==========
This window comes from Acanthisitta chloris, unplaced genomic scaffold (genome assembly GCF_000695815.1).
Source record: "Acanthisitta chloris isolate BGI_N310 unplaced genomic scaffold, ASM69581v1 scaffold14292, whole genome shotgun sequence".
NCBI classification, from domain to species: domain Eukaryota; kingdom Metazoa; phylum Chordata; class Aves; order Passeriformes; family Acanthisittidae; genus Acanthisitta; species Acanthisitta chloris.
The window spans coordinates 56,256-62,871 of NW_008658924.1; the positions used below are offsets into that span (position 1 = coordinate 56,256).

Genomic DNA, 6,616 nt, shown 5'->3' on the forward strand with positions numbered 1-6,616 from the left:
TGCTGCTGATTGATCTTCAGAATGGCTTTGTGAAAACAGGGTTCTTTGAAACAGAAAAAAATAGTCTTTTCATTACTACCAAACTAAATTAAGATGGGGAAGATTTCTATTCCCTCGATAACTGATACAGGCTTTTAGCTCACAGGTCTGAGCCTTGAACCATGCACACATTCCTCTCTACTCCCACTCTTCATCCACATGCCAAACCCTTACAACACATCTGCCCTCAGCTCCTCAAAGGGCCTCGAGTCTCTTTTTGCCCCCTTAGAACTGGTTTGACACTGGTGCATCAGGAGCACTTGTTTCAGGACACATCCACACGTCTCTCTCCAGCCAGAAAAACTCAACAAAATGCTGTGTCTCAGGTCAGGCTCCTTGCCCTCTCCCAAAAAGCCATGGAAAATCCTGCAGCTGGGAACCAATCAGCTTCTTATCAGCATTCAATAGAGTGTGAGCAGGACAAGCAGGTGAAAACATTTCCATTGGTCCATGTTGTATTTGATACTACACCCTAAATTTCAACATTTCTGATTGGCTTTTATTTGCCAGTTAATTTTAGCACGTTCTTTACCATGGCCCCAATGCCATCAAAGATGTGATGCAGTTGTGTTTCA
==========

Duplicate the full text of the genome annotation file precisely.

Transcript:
This window comes from Acanthisitta chloris, unplaced genomic scaffold (genome assembly GCF_000695815.1).
Source record: "Acanthisitta chloris isolate BGI_N310 unplaced genomic scaffold, ASM69581v1 scaffold14292, whole genome shotgun sequence".
NCBI classification, from domain to species: domain Eukaryota; kingdom Metazoa; phylum Chordata; class Aves; order Passeriformes; family Acanthisittidae; genus Acanthisitta; species Acanthisitta chloris.
The window spans coordinates 56,256-62,871 of NW_008658924.1; the positions used below are offsets into that span (position 1 = coordinate 56,256).

Genomic DNA, 6,616 nt, shown 5'->3' on the forward strand with positions numbered 1-6,616 from the left:
TGCTGCTGATTGATCTTCAGAATGGCTTTGTGAAAACAGGGTTCTTTGAAACAGAAAAAAATAGTCTTTTCATTACTACCAAACTAAATTAAGATGGGGAAGATTTCTATTCCCTCGATAACTGATACAGGCTTTTAGCTCACAGGTCTGAGCCTTGAACCATGCACACATTCCTCTCTACTCCCACTCTTCATCCACATGCCAAACCCTTACAACACATCTGCCCTCAGCTCCTCAAAGGGCCTCGAGTCTCTTTTTGCCCCCTTAGAACTGGTTTGACACTGGTGCATCAGGAGCACTTGTTTCAGGACACATCCACACGTCTCTCTCCAGCCAGAAAAACTCAACAAAATGCTGTGTCTCAGGTCAGGCTCCTTGCCCTCTCCCAAAAAGCCATGGAAAATCCTGCAGCTGGGAACCAATCAGCTTCTTATCAGCATTCAATAGAGTGTGAGCAGGACAAGCAGGTGAAAACATTTCCATTGGTCCATGTTGTATTTGATACTACACCCTAAATTTCAACATTTCTGATTGGCTTTTATTTGCCAGTTAATTTTAGCACGTTCTTTACCATGGCCCCAATGCCATCAAAGATGTGATGCAGTTGTGTTTCA